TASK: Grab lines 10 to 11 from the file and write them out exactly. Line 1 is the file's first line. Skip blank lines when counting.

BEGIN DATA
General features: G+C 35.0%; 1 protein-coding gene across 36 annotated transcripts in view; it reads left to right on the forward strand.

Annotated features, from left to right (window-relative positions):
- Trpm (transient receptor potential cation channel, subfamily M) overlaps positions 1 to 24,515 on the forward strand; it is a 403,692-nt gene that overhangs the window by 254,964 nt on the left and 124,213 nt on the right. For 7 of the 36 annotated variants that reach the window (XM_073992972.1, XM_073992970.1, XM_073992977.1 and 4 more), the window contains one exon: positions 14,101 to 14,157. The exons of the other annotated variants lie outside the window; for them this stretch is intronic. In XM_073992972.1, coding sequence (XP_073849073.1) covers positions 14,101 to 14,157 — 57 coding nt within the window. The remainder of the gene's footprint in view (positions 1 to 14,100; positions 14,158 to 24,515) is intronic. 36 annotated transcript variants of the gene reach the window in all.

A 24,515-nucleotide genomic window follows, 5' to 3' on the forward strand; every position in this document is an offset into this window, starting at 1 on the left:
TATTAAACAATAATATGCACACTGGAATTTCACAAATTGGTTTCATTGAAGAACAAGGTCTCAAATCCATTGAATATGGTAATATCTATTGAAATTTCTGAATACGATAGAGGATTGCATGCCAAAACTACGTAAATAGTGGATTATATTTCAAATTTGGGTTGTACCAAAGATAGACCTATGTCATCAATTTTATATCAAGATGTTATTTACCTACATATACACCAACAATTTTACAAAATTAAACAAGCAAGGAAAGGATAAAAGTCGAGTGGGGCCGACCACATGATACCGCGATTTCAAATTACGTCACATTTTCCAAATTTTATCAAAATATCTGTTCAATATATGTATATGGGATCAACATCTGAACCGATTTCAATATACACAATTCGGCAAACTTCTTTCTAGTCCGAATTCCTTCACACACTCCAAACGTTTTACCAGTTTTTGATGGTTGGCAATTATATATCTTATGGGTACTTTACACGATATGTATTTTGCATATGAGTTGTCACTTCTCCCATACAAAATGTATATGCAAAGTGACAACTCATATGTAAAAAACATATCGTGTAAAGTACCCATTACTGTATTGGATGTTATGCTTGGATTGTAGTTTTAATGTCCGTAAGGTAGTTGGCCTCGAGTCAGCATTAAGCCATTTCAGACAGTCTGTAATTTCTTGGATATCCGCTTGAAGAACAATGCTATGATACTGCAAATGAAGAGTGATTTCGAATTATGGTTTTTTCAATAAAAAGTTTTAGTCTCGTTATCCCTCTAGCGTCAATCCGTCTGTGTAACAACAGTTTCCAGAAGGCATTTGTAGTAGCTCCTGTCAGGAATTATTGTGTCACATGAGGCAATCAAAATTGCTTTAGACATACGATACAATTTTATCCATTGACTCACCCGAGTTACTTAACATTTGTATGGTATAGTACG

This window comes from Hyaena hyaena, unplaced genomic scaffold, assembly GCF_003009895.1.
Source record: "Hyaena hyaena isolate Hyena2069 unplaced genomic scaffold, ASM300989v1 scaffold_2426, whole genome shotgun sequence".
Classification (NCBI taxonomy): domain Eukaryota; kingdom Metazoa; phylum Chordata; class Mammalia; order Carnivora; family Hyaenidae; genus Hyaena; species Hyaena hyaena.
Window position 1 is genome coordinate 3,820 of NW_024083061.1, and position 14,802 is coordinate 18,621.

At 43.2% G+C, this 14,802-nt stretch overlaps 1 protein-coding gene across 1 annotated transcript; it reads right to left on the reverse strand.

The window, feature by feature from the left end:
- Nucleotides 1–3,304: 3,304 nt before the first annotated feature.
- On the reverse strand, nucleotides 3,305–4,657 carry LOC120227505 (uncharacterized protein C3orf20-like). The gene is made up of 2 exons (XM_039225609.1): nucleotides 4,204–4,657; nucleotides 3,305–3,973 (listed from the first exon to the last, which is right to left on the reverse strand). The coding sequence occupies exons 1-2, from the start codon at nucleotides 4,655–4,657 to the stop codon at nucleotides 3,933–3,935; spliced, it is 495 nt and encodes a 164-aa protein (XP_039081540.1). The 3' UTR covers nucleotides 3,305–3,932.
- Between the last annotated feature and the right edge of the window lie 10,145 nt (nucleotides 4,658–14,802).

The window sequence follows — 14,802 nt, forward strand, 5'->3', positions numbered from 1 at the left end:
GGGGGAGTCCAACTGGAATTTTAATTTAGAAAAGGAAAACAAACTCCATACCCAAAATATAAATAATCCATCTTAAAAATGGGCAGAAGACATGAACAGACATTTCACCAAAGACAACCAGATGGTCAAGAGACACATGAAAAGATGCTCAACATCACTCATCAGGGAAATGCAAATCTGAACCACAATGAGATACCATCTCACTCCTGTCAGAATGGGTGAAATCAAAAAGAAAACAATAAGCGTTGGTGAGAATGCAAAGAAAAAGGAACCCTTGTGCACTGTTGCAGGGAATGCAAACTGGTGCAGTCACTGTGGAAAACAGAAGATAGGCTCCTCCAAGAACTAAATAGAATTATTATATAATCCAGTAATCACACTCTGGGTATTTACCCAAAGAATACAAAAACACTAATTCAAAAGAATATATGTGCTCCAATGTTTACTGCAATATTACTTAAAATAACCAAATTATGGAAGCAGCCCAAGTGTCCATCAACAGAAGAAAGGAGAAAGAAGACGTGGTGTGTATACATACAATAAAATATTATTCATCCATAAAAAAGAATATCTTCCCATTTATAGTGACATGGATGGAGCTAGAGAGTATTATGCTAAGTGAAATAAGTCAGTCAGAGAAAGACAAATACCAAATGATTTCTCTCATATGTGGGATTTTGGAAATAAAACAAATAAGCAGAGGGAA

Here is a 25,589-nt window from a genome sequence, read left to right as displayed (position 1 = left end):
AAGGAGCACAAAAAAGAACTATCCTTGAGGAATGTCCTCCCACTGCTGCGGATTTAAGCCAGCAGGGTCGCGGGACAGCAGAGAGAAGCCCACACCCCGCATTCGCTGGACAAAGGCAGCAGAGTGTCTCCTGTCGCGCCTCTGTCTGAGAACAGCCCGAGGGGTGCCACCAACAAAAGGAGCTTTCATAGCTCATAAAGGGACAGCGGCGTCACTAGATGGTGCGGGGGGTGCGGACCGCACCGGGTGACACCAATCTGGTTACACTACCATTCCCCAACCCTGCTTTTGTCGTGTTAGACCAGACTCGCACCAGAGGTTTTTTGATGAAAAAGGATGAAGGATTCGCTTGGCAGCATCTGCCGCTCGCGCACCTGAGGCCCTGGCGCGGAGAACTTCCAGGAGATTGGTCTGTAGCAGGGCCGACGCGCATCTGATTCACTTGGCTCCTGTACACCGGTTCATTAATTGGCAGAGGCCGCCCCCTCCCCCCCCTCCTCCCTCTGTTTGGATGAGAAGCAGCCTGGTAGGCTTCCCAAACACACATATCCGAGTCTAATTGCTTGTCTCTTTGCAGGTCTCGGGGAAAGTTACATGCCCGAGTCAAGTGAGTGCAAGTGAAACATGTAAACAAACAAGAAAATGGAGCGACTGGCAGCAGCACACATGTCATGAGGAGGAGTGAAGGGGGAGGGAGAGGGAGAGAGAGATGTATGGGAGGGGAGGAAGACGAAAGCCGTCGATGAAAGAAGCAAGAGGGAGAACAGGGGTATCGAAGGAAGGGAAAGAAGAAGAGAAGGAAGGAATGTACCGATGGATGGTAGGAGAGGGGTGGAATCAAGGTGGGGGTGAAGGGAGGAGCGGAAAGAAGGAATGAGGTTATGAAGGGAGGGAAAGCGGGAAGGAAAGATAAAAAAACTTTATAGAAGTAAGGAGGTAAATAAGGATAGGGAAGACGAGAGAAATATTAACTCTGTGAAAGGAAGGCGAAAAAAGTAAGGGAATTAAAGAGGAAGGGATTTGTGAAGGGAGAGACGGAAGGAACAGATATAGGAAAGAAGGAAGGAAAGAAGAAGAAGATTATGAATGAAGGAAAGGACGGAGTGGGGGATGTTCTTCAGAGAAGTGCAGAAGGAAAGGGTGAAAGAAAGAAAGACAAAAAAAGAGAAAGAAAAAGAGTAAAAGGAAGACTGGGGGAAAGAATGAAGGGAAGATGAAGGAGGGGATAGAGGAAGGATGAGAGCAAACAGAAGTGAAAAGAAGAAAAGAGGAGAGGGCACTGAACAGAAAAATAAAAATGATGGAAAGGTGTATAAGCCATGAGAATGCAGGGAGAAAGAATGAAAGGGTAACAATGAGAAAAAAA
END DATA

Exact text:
At 43.2% G+C, this 14,802-nt stretch overlaps 1 protein-coding gene across 1 annotated transcript; it reads right to left on the reverse strand.

The window, feature by feature from the left end: